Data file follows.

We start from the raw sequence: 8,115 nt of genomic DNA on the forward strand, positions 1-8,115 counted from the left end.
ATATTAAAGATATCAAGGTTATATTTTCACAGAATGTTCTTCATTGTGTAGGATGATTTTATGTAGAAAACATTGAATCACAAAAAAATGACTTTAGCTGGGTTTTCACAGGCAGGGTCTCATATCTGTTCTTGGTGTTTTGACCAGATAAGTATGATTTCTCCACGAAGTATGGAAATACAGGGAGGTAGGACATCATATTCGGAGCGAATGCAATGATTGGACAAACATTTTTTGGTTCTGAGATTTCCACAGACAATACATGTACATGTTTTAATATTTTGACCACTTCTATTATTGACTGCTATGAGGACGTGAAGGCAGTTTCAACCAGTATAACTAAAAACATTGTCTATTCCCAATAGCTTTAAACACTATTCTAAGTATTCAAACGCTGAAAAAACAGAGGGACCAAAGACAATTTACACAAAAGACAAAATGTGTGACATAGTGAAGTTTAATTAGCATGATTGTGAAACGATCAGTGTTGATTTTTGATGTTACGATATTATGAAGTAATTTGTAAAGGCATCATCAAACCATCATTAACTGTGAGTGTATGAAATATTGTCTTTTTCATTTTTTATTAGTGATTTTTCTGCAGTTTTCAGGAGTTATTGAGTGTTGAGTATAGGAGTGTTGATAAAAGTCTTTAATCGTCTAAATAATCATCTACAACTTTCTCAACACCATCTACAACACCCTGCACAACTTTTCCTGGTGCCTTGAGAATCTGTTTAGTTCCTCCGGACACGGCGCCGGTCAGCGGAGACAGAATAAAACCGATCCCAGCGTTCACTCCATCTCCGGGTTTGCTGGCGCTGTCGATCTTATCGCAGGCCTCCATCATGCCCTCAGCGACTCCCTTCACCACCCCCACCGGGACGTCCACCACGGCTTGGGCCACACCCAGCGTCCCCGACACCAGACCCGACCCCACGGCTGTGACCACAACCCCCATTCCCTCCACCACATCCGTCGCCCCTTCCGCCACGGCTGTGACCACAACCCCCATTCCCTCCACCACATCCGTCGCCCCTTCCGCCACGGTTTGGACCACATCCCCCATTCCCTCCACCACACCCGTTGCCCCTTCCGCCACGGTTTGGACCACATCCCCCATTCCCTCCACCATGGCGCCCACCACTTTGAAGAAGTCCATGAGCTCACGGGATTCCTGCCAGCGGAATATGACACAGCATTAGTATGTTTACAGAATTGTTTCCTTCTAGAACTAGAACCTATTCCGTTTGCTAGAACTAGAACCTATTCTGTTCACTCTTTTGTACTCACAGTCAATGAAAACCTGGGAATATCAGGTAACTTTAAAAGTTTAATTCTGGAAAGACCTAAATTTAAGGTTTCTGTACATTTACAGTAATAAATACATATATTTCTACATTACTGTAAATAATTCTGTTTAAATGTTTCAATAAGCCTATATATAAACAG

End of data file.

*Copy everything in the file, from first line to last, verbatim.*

We start from the raw sequence: 8,115 nt of genomic DNA on the forward strand, positions 1-8,115 counted from the left end.
ATATTAAAGATATCAAGGTTATATTTTCACAGAATGTTCTTCATTGTGTAGGATGATTTTATGTAGAAAACATTGAATCACAAAAAAATGACTTTAGCTGGGTTTTCACAGGCAGGGTCTCATATCTGTTCTTGGTGTTTTGACCAGATAAGTATGATTTCTCCACGAAGTATGGAAATACAGGGAGGTAGGACATCATATTCGGAGCGAATGCAATGATTGGACAAACATTTTTTGGTTCTGAGATTTCCACAGACAATACATGTACATGTTTTAATATTTTGACCACTTCTATTATTGACTGCTATGAGGACGTGAAGGCAGTTTCAACCAGTATAACTAAAAACATTGTCTATTCCCAATAGCTTTAAACACTATTCTAAGTATTCAAACGCTGAAAAAACAGAGGGACCAAAGACAATTTACACAAAAGACAAAATGTGTGACATAGTGAAGTTTAATTAGCATGATTGTGAAACGATCAGTGTTGATTTTTGATGTTACGATATTATGAAGTAATTTGTAAAGGCATCATCAAACCATCATTAACTGTGAGTGTATGAAATATTGTCTTTTTCATTTTTTATTAGTGATTTTTCTGCAGTTTTCAGGAGTTATTGAGTGTTGAGTATAGGAGTGTTGATAAAAGTCTTTAATCGTCTAAATAATCATCTACAACTTTCTCAACACCATCTACAACACCCTGCACAACTTTTCCTGGTGCCTTGAGAATCTGTTTAGTTCCTCCGGACACGGCGCCGGTCAGCGGAGACAGAATAAAACCGATCCCAGCGTTCACTCCATCTCCGGGTTTGCTGGCGCTGTCGATCTTATCGCAGGCCTCCATCATGCCCTCAGCGACTCCCTTCACCACCCCCACCGGGACGTCCACCACGGCTTGGGCCACACCCAGCGTCCCCGACACCAGACCCGACCCCACGGCTGTGACCACAACCCCCATTCCCTCCACCACATCCGTCGCCCCTTCCGCCACGGCTGTGACCACAACCCCCATTCCCTCCACCACATCCGTCGCCCCTTCCGCCACGGTTTGGACCACATCCCCCATTCCCTCCACCACACCCGTTGCCCCTTCCGCCACGGTTTGGACCACATCCCCCATTCCCTCCACCATGGCGCCCACCACTTTGAAGAAGTCCATGAGCTCACGGGATTCCTGCCAGCGGAATATGACACAGCATTAGTATGTTTACAGAATTGTTTCCTTCTAGAACTAGAACCTATTCCGTTTGCTAGAACTAGAACCTATTCTGTTCACTCTTTTGTACTCACAGTCAATGAAAACCTGGGAATATCAGGTAACTTTAAAAGTTTAATTCTGGAAAGACCTAAATTTAAGGTTTCTGTACATTTACAGTAATAAATACATATATTTCTACATTACTGTAAATAATTCTGTTTAAATGTTTCAATAAGCCTATATATAAACAG